Maine’s Attorney General Using Civil Rights Law to Silence Christians – Freedom Force
Maine is a beautiful place. It is a place of vast and wonderful wilderness and has twisting and turning coastline that if stretched out could touch both coasts. It is full of majestic mountain ranges and tranquil lakes and rivers. Mainers are wonderful people, who are difficult to get to know, yet friendly and helpful. Yet, Maine is the least evangelized state in the country. Evangelical churches are scarce. Many towns have no Bible believing fellowships, and most Mainers have never been confronted with the reality of sin or their guilt before a holy and wrathful God. It would be safe to say that very few Mainers have heard a sermon, and fewer have been called to repentance. So it should be no surprise that in such an environment, a street preacher would raise a fuss. But has Christianity become so offensive that it should be made a violation of civil rights to preach it in the street? Maine’s Attorney General thinks so.
In an unprecedented move against the free speech of Christians, Maine’s state attorney general has filed a civil rights lawsuit against a pastor over his pro-life preaching outside of a Planned Parenthood facility in Portland. Attorney General Janet Mills, a pro-abortion Democrat, is seeking to keep Lebanon pastor Brian Ingalls, 26, from standing within 50 feet of the Planned Parenthood facility—or any Planned Parenthood location in Maine. So, what Mills wants to do is to restrict public access to this citizen, even though Ingalls has not had any noted confrontation with anyone. He has not threatened any of the women entering Planned Parenthood. So, what this really comes down to is that this woman wants to silence the message. Mills alleges in her lawsuit that Ingalls spoke too loudly on Oct. 23 about “murdering babies, aborted babies’ blood and Jesus” while preaching outside of Planned Parenthood to the point that his pro-life pleas could be heard in the room where examinations take place.
She asserts that Ingalls didn’t lower his voice enough that particular day after being approached by police and contends that his passionate preaching “demonstrates his intent to interfere with the safe and effective delivery of health services at Planned Parenthood.” So, what if a man walked past a gynecologist office and was speaking loudly about how wrong it was for a doctor to examine a woman that was not his wife? Would this not be demonstrating his intent to interfere? Would Mills have brought suit against that man? Probably not. The point that we have to get to is that this is an issue of an opinion. I agree with Ingalls’ opinion. I believe that it is a fact. I believe that abortion is murder. I believe the doctor, nurses, mother and father are all guilty of murder. But that is not the question. The question is, does Ingalls have the right to share his opinion in a public place?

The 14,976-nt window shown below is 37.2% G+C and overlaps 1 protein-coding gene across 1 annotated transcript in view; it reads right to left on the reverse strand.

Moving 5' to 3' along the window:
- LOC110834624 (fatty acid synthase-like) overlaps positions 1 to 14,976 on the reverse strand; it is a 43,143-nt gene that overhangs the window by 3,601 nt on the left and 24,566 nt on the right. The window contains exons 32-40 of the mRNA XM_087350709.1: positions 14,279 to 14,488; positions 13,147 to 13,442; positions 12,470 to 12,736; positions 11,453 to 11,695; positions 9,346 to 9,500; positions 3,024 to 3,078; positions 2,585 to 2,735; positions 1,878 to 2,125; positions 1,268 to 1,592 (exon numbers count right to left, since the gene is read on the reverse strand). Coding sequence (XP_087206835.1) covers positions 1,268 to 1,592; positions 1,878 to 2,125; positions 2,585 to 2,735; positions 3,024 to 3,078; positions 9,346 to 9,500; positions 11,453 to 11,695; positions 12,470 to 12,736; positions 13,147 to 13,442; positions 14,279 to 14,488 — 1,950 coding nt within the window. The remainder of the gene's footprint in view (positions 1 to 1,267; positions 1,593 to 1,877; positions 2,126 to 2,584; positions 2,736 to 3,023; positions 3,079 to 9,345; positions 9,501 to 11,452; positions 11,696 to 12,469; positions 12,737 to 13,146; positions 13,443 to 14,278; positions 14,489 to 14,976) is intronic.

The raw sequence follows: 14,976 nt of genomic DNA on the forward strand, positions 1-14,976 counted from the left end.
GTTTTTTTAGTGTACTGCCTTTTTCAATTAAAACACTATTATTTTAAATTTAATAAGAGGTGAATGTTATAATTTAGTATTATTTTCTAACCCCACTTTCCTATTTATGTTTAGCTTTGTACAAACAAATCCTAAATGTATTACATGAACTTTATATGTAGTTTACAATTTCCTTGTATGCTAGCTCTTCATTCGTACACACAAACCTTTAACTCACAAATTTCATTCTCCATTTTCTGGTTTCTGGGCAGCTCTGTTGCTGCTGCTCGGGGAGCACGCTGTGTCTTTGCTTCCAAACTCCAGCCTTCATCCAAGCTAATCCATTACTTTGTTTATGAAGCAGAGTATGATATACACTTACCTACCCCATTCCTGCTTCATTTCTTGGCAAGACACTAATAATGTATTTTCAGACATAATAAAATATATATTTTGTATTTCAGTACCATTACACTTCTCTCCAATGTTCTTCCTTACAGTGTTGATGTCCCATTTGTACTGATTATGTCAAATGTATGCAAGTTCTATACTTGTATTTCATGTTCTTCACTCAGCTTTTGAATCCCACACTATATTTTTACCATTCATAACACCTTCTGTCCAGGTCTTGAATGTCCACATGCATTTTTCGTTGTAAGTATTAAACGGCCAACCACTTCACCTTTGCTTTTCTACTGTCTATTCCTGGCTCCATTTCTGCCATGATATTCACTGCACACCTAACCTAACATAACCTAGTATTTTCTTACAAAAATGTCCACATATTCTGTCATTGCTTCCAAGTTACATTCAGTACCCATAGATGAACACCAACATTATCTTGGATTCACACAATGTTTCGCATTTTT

Well, according to the First Amendment, he does have that right. And this point has already been made in court.
The city of Portland recently lost a lawsuit that challenged their imposed 39-foot buffer zone, which essentially pushed pro-lifers to stand across the street from the facility, where they could not provide help to abortion-minded women. The city agreed to pay $56,500 in legal fees over the matter. Mills’ request to keep Ingalls 50 feet away from the facility would force him to stand at an even greater distance from the facility than the previous ordinance had required—which had to be repealed following a ruling from the U.S. Supreme Court that found even a 35-foot buffer zone in Massachusetts to be unconstitutional. If a 35-foot barrier is too far, then surely a 50-foot barrier will be. But in the end, I think this kind of madness should have a cost. Ingalls, if successful should bring a suit against the Mills personally for persecution. Once it costs the unbeliever, maybe they will think twice about attacking believers.